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Tiip Defense

My muay thai private lesson this week focused mostly on the tiip. We worked it in shadow boxing, covering the tiip’s utility as a countering tool and as weapon to use when your opponent doesn’t move.  The rear tiip is probably more usable as an offensive tool than the lead.  When throwing the lead, the rear foot becomes more perpendicular to the body, either by stepping up or by pivoting.  Now drive the lead leg knee up and seamlessly integrate the extension with the hip thrust.  The knee optimal knee height is important to attain before forward acceleration is initiated.  This is a “push” kick not a foot slap.  We spent the majority of our time working on tiip defense:
  • Lead pass, rear kick: Spring laterally in the direction of your rear foot as you clear the tiip with an inferior and lateral sweep of your lead hand.  Your rear foot should land on the ball, ready to explode into the kick, as the lead hand returns to the guard position.  Spring forward, your rear kick landing as your lead foot contact the mat.  Remember to step laterally enough to generate power.  Drive the knee toward the target, extending the body to allow the kick to whip into the target.  Recover to a ready position.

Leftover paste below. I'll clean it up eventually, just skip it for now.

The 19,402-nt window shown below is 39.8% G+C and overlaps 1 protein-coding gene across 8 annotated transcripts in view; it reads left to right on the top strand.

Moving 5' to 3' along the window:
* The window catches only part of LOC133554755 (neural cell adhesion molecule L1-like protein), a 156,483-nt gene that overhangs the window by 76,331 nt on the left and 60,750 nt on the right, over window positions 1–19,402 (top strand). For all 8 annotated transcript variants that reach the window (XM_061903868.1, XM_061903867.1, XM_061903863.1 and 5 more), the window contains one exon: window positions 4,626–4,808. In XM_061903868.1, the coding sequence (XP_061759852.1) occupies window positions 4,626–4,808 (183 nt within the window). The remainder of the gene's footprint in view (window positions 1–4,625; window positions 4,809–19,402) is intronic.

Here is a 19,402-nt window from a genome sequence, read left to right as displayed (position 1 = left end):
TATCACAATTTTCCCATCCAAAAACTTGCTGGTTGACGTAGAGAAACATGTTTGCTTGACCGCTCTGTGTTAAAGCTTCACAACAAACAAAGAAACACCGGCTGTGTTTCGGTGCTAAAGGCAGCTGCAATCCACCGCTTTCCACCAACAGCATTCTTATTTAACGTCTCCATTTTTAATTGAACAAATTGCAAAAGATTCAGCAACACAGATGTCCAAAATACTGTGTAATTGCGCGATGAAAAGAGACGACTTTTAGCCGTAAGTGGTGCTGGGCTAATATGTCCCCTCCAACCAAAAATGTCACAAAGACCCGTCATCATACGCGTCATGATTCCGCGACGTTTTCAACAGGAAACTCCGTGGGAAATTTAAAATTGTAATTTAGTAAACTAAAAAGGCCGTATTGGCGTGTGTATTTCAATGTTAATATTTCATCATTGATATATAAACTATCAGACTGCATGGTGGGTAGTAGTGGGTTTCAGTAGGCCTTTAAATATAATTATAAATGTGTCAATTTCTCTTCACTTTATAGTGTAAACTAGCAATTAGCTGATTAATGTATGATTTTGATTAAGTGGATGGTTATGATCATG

• Lead pass, lead kick: Similar to before, spring laterally and clear the kick.  Now switch step, raise the new rear arm to head height, and deliver the kick, again leading with knee to the target.  Remember to extend the base leg and torso.
  • Rear pass, rear kick: Do the perpendicular pivot step while simultaneously using your rear hand (which turns into your lead hand as you pivot) to sweep inferiorly and medially.  Make sure you do a full perpendicular turn, placing your weight deliberately so that you may spring off the ball of the (new) rear foot.  Throw the rear kick.
  • Rear pass, cross: Step 45° diagonal and switch leads, your (new) rear leg drags a little, just to get offline of your opponent’s tiip. Simultaneously sweep your new lead hand inferiorly and medially.  Now throw a quick cross, returning to the guard position at the same time as your legs.
  • Rear pass, rear knee: As above but this time throw the rear knee, remember to pop the hips and extend the body.

Ian and I talked about how important good technique is.  Often in our excitement we want to go hard and fast.  Maybe to impress others, maybe to try to get a good workout, maybe because this what we think combat sports are about.  But untrained hard and fast leads to injury and pain which in turn often causes technical errors and longterm incorrect technique.  Speed comes slowly, technique lasts when it has gone away.


Megaton Seminar: You don't have to be smart

Megaton had a light warm-up to start his seminar, nothing like the grueling hour we used to endure back in the old days.  We did jumping jacks, push-ups, and sit-ups.  We then did break fall practice, slapping the mat from the supine position, sitting, squatting, and standing.  We then did forward rolls, note that you roll over your lead leg, place the palm of the opposite hand on the floor, and then roll over the back of your other hand, forearm, arm, and shoulder.  We finished with backward rolls.  Whether you have a strong judo arsenal in your combat sports arsenal or not, a clear understanding of break falls and rolls is critical for your development.